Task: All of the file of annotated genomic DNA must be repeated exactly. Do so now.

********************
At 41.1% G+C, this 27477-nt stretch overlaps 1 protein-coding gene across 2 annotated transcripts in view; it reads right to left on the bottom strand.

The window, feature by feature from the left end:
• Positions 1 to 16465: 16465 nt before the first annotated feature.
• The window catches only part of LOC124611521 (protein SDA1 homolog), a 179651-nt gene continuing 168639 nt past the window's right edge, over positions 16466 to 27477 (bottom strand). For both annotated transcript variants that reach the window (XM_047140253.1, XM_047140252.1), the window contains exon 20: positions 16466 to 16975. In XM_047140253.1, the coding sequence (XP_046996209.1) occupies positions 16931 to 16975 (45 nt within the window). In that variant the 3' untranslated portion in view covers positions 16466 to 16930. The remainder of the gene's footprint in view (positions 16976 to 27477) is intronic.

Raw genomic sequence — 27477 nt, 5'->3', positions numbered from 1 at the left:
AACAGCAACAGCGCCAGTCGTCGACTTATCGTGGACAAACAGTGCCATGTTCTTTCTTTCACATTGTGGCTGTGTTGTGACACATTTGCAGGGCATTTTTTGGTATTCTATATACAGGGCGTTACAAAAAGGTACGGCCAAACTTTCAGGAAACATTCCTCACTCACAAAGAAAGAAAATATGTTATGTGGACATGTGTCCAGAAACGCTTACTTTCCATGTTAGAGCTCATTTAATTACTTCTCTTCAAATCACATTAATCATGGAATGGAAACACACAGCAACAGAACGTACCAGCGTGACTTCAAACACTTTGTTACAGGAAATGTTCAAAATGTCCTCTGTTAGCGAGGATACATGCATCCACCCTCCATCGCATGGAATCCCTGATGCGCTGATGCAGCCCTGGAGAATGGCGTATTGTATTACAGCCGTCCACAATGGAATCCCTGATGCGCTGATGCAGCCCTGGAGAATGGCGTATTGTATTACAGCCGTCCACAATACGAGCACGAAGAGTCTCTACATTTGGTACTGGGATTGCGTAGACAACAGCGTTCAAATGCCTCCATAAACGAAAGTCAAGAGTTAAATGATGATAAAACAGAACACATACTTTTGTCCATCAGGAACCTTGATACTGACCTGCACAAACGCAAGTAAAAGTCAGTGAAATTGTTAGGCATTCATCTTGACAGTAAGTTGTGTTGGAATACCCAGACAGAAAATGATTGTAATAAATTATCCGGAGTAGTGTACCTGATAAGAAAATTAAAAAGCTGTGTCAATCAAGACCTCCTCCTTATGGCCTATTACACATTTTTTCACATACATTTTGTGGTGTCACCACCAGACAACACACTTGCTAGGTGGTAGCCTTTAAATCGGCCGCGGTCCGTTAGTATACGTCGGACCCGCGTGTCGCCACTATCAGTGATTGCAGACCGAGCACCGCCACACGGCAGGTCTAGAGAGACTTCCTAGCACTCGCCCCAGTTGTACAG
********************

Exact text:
At 41.1% G+C, this 27477-nt stretch overlaps 1 protein-coding gene across 2 annotated transcripts in view; it reads right to left on the bottom strand.

The window, feature by feature from the left end:
• Positions 1 to 16465: 16465 nt before the first annotated feature.
• The window catches only part of LOC124611521 (protein SDA1 homolog), a 179651-nt gene continuing 168639 nt past the window's right edge, over positions 16466 to 27477 (bottom strand). For both annotated transcript variants that reach the window (XM_047140253.1, XM_047140252.1), the window contains exon 20: positions 16466 to 16975. In XM_047140253.1, the coding sequence (XP_046996209.1) occupies positions 16931 to 16975 (45 nt within the window). In that variant the 3' untranslated portion in view covers positions 16466 to 16930. The remainder of the gene's footprint in view (positions 16976 to 27477) is intronic.

Raw genomic sequence — 27477 nt, 5'->3', positions numbered from 1 at the left:
AACAGCAACAGCGCCAGTCGTCGACTTATCGTGGACAAACAGTGCCATGTTCTTTCTTTCACATTGTGGCTGTGTTGTGACACATTTGCAGGGCATTTTTTGGTATTCTATATACAGGGCGTTACAAAAAGGTACGGCCAAACTTTCAGGAAACATTCCTCACTCACAAAGAAAGAAAATATGTTATGTGGACATGTGTCCAGAAACGCTTACTTTCCATGTTAGAGCTCATTTAATTACTTCTCTTCAAATCACATTAATCATGGAATGGAAACACACAGCAACAGAACGTACCAGCGTGACTTCAAACACTTTGTTACAGGAAATGTTCAAAATGTCCTCTGTTAGCGAGGATACATGCATCCACCCTCCATCGCATGGAATCCCTGATGCGCTGATGCAGCCCTGGAGAATGGCGTATTGTATTACAGCCGTCCACAATGGAATCCCTGATGCGCTGATGCAGCCCTGGAGAATGGCGTATTGTATTACAGCCGTCCACAATACGAGCACGAAGAGTCTCTACATTTGGTACTGGGATTGCGTAGACAACAGCGTTCAAATGCCTCCATAAACGAAAGTCAAGAGTTAAATGATGATAAAACAGAACACATACTTTTGTCCATCAGGAACCTTGATACTGACCTGCACAAACGCAAGTAAAAGTCAGTGAAATTGTTAGGCATTCATCTTGACAGTAAGTTGTGTTGGAATACCCAGACAGAAAATGATTGTAATAAATTATCCGGAGTAGTGTACCTGATAAGAAAATTAAAAAGCTGTGTCAATCAAGACCTCCTCCTTATGGCCTATTACACATTTTTTCACATACATTTTGTGGTGTCACCACCAGACAACACACTTGCTAGGTGGTAGCCTTTAAATCGGCCGCGGTCCGTTAGTATACGTCGGACCCGCGTGTCGCCACTATCAGTGATTGCAGACCGAGCACCGCCACACGGCAGGTCTAGAGAGACTTCCTAGCACTCGCCCCAGTTGTACAG